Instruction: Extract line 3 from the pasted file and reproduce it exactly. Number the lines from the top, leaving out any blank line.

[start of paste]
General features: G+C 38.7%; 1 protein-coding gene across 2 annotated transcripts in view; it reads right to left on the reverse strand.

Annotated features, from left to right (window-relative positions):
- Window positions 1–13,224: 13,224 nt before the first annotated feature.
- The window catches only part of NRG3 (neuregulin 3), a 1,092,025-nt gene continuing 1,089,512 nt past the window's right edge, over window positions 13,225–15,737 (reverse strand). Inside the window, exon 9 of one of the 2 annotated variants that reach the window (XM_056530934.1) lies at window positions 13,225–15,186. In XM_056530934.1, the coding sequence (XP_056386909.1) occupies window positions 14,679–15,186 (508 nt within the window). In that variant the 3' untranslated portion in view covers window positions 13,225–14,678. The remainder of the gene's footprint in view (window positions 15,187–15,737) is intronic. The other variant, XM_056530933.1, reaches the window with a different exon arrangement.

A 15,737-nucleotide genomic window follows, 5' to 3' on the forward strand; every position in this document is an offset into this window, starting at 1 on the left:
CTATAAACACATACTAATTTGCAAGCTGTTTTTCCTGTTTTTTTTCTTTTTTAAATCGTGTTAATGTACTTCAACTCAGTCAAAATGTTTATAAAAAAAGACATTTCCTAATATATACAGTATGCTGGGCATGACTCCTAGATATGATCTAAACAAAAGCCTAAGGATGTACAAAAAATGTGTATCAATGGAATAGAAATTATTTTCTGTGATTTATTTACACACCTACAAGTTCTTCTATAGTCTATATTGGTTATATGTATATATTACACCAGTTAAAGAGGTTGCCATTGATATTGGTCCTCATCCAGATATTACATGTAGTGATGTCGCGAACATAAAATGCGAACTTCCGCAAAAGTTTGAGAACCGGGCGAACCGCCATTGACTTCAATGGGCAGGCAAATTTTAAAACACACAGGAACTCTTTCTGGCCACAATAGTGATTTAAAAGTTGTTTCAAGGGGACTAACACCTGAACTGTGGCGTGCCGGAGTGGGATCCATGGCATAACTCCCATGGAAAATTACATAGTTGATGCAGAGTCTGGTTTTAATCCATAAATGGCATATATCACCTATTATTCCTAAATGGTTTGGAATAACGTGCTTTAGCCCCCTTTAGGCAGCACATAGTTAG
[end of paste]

- Window positions 1–13,224: 13,224 nt before the first annotated feature.